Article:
PROJECT TITLE :
Refactored Design of I/O Architecture for Flash Storage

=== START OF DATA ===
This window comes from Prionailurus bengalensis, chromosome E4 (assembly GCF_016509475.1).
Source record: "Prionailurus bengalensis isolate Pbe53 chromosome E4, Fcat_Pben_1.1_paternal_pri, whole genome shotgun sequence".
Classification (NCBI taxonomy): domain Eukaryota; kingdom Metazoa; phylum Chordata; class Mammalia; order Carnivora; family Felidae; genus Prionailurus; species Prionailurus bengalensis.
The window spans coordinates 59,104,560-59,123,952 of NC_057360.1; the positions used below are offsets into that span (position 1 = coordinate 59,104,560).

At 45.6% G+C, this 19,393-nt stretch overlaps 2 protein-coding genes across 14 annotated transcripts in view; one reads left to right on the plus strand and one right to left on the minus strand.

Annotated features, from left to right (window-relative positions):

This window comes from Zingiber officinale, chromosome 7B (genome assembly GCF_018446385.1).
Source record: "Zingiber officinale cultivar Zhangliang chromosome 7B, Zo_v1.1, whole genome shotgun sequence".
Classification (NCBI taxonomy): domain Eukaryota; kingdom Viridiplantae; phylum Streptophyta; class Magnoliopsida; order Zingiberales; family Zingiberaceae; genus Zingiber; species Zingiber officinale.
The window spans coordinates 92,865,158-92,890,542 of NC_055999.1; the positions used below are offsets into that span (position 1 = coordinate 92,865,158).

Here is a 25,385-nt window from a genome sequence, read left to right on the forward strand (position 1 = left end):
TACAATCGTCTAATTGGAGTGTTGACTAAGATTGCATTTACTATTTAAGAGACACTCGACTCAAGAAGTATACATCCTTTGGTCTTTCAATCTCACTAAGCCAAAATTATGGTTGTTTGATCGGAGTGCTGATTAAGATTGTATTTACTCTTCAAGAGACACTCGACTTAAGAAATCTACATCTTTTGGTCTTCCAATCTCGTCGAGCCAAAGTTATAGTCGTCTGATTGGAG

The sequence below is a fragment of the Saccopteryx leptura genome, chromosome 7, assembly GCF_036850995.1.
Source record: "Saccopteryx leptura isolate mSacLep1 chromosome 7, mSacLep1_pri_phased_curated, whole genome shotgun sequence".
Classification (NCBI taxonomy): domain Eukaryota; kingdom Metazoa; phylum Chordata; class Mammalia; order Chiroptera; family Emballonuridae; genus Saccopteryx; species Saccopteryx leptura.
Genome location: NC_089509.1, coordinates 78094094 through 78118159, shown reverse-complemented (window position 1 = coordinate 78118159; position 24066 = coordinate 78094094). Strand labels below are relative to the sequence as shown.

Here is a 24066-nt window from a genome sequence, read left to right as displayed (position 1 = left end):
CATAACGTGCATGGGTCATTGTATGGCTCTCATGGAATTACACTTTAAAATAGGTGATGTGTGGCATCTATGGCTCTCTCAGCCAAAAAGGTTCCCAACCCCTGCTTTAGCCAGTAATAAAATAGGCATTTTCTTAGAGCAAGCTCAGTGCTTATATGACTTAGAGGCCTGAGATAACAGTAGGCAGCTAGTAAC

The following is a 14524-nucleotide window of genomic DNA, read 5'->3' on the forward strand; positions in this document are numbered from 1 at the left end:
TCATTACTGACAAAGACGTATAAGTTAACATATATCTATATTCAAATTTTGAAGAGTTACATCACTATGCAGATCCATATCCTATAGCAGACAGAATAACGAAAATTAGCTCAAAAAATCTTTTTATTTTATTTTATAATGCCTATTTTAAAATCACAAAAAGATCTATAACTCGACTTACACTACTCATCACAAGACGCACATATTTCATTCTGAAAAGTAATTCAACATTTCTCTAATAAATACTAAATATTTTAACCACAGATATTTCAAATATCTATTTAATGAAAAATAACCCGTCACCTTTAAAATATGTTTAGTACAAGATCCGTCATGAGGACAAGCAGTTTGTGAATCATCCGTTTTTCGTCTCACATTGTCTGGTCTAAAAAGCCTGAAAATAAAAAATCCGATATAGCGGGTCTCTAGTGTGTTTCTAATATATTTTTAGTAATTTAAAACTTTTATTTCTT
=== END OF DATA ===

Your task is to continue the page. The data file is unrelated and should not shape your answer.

Flash storage devices behave quite differently from hard disk drives (HDDs); a page on flash has to be erased before it will be rewritten, and therefore the erasure has got to be performed on a block which consists of a giant range of contiguous pages. It's conjointly necessary to distribute writes evenly among flash blocks to avoid premature wearing. To achieve interoperability with existing block I/O subsystems for HDDs, NAND flash devices use an intermediate software layer, known as the flash translation layer (FTL), that hides these differences. Unfortunately, FTL implementations need powerful processors with a large amount of DRAM in flash controllers and also incur many unnecessary I/O operations which degrade flash storage performance and lifetime. During this paper, we have a tendency to gift a refactored style of I/O architecture for flash storage that dramatically will increase storage performance and lifetime while decreasing the cost of the flash controller. As compared with page-level FTL, our preliminary experiments show a discount of nineteen % in I/O operations, improvement of I/O performance by nine % and storage lifetime by 36 p.c. Yet, our theme uses only 1 128 DRAM memory within the flash controller.
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